Role of Heat Shock Proteins in Health and Diseases: The stressprotective heat-shock proteins are often overexpressed in cells of various cancers and have been suggested to be contributing factors in tumorigenesis. The overexpression of molecular chaperones also shown to protect cells against apoptotic cell death. Heat-shock proteins with dual roles as regulators of protein conformation and stress sensors may, therefore, have intriguing roles in both cell proliferation and apoptosis. The function of molecular chaperones is also vital for the aging process, autoimmunity, and the replication of many viruses. The involvement of chaperones, therefore, in such diverse roles suggests novel therapeutic approaches by targeting heat-shock protein function for a broad spectrum of tumor types, various pathogenic disease states, and protein conformational diseases.

Biogenesis of Iron-Sulphur Clusters (Fe/S centres) in Proteins: Fe/S clusters form an important moiety of proteins involved in a diverse cellular process. A vital function of mitochondria is the biogenesis of Fe/S clusters, as Fe/S cluster-containing proteins perform critical roles in cells, including electron transfer in oxidative phosphorylation. Mitochondrial molecular chaperones play an essential role in the synthesis and assembling of the Fe/S centres in most proteins that are targeted into different cellular locations.We will investigate the molecular mechanisms of Fe/S cluster formation and pathophysiological consequences due to impairment in the iron homeostasis using mammalian mitochondria.


  • Uncovering the central role of human frataxin gene in cellular iron homeostasis; CSIR; 2012-2015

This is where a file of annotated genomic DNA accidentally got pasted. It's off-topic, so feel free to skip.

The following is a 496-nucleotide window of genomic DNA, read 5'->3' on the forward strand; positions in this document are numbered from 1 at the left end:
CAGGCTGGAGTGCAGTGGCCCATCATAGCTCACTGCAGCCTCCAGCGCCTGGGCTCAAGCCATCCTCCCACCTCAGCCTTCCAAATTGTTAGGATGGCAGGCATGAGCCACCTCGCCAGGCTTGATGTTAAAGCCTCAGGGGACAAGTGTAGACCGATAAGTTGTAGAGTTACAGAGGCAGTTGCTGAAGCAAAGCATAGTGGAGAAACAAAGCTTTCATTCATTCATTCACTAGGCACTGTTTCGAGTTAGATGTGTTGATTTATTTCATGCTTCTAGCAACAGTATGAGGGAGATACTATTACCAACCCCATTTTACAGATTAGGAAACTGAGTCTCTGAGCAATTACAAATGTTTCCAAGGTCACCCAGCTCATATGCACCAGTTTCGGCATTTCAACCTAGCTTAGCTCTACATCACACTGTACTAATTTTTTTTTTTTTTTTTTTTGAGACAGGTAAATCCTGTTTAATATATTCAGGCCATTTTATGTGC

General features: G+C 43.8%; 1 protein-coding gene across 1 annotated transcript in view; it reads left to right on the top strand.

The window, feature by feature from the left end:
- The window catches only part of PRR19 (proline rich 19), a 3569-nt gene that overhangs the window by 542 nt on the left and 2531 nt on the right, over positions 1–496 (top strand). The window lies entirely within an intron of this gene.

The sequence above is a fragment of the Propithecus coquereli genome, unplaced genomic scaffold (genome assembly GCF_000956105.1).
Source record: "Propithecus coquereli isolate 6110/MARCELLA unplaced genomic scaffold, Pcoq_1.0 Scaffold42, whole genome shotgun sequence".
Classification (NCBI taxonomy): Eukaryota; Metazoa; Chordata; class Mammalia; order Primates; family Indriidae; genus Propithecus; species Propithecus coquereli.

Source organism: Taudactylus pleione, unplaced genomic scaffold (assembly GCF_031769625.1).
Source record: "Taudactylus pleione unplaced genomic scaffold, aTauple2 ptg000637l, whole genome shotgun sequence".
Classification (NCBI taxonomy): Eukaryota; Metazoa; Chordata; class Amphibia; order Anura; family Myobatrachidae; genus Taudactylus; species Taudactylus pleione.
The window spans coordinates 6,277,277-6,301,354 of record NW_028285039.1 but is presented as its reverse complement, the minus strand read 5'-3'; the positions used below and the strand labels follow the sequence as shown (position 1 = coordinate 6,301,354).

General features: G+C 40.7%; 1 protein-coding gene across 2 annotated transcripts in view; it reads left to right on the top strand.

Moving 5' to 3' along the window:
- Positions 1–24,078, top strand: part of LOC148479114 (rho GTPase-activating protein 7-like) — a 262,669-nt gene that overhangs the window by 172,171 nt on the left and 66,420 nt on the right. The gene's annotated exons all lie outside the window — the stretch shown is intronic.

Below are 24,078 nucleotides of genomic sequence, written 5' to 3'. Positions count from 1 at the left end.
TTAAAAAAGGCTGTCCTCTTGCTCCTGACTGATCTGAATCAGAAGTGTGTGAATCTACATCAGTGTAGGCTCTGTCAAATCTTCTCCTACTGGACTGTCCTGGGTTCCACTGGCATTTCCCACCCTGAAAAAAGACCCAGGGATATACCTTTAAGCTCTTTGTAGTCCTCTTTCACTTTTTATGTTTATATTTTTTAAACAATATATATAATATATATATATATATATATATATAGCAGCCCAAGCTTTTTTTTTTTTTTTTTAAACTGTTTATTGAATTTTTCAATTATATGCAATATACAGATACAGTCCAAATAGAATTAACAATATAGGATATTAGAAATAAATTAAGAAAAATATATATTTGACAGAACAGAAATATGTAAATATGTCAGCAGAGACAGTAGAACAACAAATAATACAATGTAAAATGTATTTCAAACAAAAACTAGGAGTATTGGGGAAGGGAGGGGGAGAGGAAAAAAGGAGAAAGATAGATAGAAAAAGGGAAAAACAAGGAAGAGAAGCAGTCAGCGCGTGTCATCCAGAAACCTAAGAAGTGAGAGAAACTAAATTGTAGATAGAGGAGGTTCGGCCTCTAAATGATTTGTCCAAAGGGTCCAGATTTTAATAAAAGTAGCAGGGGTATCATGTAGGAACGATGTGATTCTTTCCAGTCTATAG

• Uncovering the role of human mitochondrial heat shock protein 70(mthsp70) in pathogenesis of Parkinson’s disease bad progression; LTMT- Young Researcher Award; 2012- 2017
  • Uncovering multifunctional roles of mitochondrial heat shock proteins in neurodegenerative disorders and cancer progression; DST-Swarna Jayanti Fellowship; 2013-2018
  • Exploring the therapeutic potential of V2O5 and Mn3O4 based Nanowires to prevent ROS-mediated cellular damages in a Parkinson’s disease (PD) mouse model system; DBT-National Bioscience Award; 2016-2019
  • Uncovering the novel role(s) of Hsp31/DJ-1 family protein in the maintenance of mitochondrial health, DNA and protein homeostasis; DST-SERB, (2019-2021)
  • Namrata Singh, Mohammed AzaruddinSavanur, Shubhi Srivastava, Patrick D’Silva,* Govindasamy Mugesh* (*Equal contribution). (2017), Redox Modulatory Mn3O4 Nanozyme with Multi-enzyme Activity Provides Efficient Cytoprotection to Human Cells in Parkinson’s Disease Model. Angew. Chem. Int. Ed., 6, 56(45), 14267-14271
  • Matta SK, Pareek G, Bankapalli k, Anjaneya O and D’ Silva P. (2017) Role of Tim17 transmembrane regions in regulating the architecture of presequence translocase and mtDNA stability. Mol. Cell. Biol., 37(6), 491-16
  • Vernekar AA, Sinha D, Srivastava S, Paramasivam PU, D’ Silva P*, Mugesh G* (*Equal Contribution). (2014) An antioxidant nanozyme that uncovers the cytoprotective potential of vanadia nanowires. Nat. Communications, 21;5, 5301-06
  • Samaddar M Goswami AV, Purushotham J, Hegde P, D’ Silva P. (Highlighted article by American Society of Cell Biology). (2014) Role of the loop L4,5 in allosteric regulation in mtHsp70s: in vivo significance of domain communication and its implications in protein translocation. Mol. Biol. Cell, 15, 25(14), 2129-42
  • Goswami AV, Samaddar M, Sinha D, Purushotham J, D’ Silva P. (2012), Enhanced J-protein interaction and compromised protein stability of mtHsp70 variants lead to mitochondrial dysfunction in Parkinson’s disease. Hum. Mol. Genet., 21(15), 3317-32

Ph.D. Students: 10

Undergrads: 2

Postdocs: 0

Trainees: 1